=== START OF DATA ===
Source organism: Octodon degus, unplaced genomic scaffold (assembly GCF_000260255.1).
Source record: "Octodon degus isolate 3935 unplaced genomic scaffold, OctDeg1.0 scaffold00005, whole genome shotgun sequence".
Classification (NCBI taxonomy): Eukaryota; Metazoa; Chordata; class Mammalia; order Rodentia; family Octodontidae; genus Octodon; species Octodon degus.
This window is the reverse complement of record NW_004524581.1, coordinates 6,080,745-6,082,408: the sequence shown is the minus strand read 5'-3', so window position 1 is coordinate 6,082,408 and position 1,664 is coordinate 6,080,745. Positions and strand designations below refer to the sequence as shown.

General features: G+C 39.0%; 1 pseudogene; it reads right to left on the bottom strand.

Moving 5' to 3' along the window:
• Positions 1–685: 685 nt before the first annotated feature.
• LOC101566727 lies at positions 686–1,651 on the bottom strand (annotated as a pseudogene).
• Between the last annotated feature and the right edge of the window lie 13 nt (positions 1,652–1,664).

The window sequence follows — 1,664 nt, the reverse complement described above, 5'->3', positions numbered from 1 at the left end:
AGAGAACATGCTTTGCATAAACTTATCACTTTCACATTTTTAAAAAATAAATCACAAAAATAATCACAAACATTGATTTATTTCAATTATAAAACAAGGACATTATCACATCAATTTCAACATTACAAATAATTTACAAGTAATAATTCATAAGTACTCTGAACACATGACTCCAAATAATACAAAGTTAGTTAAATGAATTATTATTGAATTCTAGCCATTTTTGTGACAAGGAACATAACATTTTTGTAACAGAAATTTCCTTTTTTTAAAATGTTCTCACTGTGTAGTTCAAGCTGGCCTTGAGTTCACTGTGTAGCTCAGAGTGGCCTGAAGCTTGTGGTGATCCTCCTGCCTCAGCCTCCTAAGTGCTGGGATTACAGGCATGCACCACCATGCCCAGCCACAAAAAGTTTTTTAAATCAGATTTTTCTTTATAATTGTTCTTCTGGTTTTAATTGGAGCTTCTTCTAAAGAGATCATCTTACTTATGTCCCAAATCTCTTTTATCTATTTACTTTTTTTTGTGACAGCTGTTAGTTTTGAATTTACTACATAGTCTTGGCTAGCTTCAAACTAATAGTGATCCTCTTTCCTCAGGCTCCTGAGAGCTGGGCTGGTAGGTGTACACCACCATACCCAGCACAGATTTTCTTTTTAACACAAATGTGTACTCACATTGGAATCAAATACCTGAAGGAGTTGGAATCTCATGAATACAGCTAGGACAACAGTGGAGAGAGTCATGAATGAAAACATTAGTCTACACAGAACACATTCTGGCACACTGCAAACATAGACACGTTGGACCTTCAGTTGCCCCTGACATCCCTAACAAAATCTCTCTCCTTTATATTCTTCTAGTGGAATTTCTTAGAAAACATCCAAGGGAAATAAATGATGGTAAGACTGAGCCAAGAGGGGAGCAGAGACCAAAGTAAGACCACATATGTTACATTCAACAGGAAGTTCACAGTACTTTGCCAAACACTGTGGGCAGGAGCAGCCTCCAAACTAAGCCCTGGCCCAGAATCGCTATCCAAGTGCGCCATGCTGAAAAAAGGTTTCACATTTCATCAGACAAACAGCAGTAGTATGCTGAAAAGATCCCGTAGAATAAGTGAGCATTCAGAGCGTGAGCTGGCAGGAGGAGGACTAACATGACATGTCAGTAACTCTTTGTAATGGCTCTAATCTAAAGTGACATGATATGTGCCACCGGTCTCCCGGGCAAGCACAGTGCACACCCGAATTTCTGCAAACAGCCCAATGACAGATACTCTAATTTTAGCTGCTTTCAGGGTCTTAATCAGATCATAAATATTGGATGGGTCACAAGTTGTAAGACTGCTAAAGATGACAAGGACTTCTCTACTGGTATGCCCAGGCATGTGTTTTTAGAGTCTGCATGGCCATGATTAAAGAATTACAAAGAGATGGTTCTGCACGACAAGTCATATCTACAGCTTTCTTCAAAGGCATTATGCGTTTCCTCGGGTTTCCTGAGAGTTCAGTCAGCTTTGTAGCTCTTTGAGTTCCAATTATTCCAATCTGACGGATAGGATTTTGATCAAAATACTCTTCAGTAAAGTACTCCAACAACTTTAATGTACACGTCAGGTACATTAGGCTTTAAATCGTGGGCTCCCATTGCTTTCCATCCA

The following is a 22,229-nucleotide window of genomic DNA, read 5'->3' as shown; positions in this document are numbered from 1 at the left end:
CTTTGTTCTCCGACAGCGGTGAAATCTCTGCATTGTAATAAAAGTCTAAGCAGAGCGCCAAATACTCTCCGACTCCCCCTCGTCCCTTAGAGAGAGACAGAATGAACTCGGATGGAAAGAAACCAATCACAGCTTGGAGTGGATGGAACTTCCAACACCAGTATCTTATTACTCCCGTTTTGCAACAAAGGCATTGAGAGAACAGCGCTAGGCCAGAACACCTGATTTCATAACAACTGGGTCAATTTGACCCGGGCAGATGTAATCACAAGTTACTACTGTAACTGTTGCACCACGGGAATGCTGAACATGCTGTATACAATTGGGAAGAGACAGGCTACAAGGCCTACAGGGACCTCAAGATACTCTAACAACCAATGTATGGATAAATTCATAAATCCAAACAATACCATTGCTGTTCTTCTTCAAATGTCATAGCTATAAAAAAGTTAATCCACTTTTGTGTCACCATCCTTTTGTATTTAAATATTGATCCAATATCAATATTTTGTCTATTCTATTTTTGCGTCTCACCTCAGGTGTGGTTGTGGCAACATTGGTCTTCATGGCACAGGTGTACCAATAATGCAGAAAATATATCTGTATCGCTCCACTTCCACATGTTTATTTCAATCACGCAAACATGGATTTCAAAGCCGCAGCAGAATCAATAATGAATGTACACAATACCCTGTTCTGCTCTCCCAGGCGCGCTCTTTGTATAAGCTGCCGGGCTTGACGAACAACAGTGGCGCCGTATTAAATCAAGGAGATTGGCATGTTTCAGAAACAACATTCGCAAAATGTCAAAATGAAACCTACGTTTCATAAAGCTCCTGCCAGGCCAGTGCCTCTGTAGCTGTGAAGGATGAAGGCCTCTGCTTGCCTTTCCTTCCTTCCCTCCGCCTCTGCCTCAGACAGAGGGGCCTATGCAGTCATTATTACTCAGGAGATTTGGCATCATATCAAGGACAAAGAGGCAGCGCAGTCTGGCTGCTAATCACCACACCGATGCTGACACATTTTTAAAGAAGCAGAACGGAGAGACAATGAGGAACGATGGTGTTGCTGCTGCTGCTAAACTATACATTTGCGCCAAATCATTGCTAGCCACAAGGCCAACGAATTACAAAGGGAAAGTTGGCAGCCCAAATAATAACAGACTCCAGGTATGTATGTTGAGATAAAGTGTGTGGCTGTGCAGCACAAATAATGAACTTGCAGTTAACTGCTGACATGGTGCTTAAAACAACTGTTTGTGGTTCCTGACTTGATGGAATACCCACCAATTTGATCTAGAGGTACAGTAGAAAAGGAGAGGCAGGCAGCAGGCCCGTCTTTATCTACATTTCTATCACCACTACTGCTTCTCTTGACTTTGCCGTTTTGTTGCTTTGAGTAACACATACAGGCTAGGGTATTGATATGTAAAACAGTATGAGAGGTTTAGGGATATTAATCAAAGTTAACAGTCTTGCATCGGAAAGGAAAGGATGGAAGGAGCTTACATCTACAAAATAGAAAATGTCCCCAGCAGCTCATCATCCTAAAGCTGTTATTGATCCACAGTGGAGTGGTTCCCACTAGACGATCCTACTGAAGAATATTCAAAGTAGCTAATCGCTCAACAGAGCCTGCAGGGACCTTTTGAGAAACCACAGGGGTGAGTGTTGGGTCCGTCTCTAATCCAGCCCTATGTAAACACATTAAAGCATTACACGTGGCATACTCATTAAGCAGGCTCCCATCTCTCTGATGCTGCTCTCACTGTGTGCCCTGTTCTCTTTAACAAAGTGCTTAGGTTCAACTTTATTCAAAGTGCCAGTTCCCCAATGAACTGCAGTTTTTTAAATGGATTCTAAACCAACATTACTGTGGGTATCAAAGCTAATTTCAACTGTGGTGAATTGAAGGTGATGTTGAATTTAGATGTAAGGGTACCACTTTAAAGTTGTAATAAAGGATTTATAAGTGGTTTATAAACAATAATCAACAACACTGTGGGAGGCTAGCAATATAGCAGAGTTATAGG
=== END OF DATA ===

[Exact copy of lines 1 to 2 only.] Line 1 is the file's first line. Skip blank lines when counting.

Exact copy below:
Source organism: Octodon degus, unplaced genomic scaffold (assembly GCF_000260255.1).
Source record: "Octodon degus isolate 3935 unplaced genomic scaffold, OctDeg1.0 scaffold00005, whole genome shotgun sequence".